It’s hard to catch any member of my family going on a self-help tear. This is partly because we are already awesome and partly, at least speaking for myself, because I tend to discount advice that might actually be useful on the grounds that it can’t be all that clever if I’m not already doing it.
But this week I’ve been reading a self-improvement book. It looks like a home improvement book, but that’s a disguise. The book is called Apartment Therapy, and it’s written by an interior decorator. Unsurprisingly, he recommends curtains and expensive furniture. That’s not what moved me to action. What got me was the author’s insistence on getting rid of a whole bunch of crap, including stuff you think is important.
It would be easy to dismiss this as new-age Voluntary Simplicity claptrap, except that he’s got a good reason: his own apartment is 250 square feet. I cannot beat this guy, although I guess I could argue that because our apartment is larger than 250 square feet, I have plenty of room for all the stuff he thinks I should get rid of.
Oh, okay, I know he’s right. I know because last year we moved from a larger apartment into a smaller one. We had to move a large number of books, including nearly all of my non-food-related books, into storage. We ripped all of our CDs to iTunes and got rid of them (this was an awesome call and I highly recommend it). Probably we also had to store other stuff I’ve forgotten about. In the ten months since we moved, I have gone looking for a book that was in storage exactly once, and the book was Stanley Park, which is food-related and probably should have gone on the cookbook shelf.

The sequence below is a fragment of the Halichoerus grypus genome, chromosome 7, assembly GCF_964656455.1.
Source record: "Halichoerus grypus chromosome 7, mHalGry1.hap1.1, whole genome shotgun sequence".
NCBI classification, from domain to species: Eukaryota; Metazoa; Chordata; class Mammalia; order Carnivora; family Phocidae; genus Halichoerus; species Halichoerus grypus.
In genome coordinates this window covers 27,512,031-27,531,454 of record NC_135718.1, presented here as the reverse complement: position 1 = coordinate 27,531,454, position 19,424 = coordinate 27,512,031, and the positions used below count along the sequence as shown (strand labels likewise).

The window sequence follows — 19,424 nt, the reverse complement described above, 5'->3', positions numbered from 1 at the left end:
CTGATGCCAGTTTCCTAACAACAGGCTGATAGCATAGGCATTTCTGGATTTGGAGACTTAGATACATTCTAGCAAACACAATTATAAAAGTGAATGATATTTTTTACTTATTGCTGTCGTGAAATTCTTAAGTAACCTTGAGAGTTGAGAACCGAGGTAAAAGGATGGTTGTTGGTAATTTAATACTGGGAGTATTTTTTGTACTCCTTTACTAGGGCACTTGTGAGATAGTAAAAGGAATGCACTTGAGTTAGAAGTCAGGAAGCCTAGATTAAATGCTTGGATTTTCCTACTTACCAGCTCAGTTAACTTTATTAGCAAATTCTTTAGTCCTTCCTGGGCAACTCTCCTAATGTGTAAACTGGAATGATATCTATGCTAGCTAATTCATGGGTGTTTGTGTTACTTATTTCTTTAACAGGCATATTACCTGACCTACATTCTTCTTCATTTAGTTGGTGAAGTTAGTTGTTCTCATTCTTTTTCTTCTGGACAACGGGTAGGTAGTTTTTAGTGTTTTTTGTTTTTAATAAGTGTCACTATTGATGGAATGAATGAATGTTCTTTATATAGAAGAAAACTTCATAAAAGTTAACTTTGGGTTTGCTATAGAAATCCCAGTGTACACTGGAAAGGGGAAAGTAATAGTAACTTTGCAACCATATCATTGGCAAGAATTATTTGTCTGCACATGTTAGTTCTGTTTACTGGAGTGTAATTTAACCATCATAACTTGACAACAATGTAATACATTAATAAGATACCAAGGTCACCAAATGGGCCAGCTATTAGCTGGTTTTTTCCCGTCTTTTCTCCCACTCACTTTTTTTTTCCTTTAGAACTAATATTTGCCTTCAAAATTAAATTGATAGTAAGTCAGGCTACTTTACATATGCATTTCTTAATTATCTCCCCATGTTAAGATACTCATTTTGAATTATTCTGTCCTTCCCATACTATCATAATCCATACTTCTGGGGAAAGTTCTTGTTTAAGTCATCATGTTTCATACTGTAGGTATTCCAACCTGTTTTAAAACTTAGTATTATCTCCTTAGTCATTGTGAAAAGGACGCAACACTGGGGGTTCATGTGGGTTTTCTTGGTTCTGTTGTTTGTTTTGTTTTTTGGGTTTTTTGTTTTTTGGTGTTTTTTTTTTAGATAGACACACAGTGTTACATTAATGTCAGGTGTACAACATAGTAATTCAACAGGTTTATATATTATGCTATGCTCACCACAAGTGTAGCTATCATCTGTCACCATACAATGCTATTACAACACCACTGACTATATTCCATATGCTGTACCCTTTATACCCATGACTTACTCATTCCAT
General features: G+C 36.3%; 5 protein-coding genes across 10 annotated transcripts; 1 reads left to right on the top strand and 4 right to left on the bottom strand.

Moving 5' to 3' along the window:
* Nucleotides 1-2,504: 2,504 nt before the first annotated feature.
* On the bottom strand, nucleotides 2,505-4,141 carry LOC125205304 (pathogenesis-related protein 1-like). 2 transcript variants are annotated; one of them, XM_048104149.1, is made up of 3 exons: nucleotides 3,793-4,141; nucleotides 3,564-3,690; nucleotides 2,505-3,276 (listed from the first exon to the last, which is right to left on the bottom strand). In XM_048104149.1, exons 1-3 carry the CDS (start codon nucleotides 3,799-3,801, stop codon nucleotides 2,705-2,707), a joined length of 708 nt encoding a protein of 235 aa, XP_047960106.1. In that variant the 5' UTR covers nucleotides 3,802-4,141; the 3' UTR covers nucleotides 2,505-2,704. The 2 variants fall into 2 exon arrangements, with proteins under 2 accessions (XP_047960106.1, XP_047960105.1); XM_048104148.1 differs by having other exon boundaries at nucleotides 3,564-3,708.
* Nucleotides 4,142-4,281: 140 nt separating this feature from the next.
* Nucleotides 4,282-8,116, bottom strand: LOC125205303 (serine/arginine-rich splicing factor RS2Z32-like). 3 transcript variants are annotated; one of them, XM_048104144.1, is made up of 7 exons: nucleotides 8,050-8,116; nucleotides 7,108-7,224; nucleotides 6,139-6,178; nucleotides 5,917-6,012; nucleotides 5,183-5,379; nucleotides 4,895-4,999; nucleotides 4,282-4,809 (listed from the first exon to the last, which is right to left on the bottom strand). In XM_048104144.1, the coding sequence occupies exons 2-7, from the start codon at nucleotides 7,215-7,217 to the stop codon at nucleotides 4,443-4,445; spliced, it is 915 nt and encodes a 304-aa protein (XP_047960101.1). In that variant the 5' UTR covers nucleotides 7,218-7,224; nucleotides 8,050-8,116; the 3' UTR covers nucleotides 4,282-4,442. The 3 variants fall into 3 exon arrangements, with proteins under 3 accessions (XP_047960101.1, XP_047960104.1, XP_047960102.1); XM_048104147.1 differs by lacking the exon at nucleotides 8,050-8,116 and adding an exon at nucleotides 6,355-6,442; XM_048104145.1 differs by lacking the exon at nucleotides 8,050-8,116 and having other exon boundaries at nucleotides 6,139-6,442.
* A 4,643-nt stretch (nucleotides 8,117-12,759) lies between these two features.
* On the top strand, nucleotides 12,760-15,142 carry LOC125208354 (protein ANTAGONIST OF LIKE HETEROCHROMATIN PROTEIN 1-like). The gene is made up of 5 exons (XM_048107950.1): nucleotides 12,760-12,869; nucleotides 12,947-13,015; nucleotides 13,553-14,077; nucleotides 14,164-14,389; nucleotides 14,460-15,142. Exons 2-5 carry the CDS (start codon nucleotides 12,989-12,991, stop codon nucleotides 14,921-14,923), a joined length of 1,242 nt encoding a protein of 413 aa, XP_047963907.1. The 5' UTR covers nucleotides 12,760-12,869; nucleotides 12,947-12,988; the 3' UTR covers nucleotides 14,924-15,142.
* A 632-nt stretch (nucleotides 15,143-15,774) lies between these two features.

So after reading some Apartment Therapy, I told Laurie we could go ahead and get rid of any of my books that are still packed away. I don’t know what they are and I don’t want to know, because then I might start saying, “You were going to get rid of this? Are you crazy?” where this is something like a book of urban planning essays that I haven’t read since 1994.
The books were easy to let go of, because they were already half-gone, and that’s the A.T. guy’s clever innovation. You’re not getting rid of stuff, you’re just putting it into an “outbox.” It’s a trial separation.
Of course, now I’m wondering if I might be able to do the same with the kitchen. I love the idea of the panini grill, but I’ve actually used it once since the move, I think. And why do we have three one-quart saucepans?
Laurie, if you’re reading, don’t worry–I’m not going to wheelbarrow out the kitchen while your back is turned. And I really do use both of my three-quart saucepans at once sometimes.
How about you, readers? Ever scaled back your pantry? How did it go?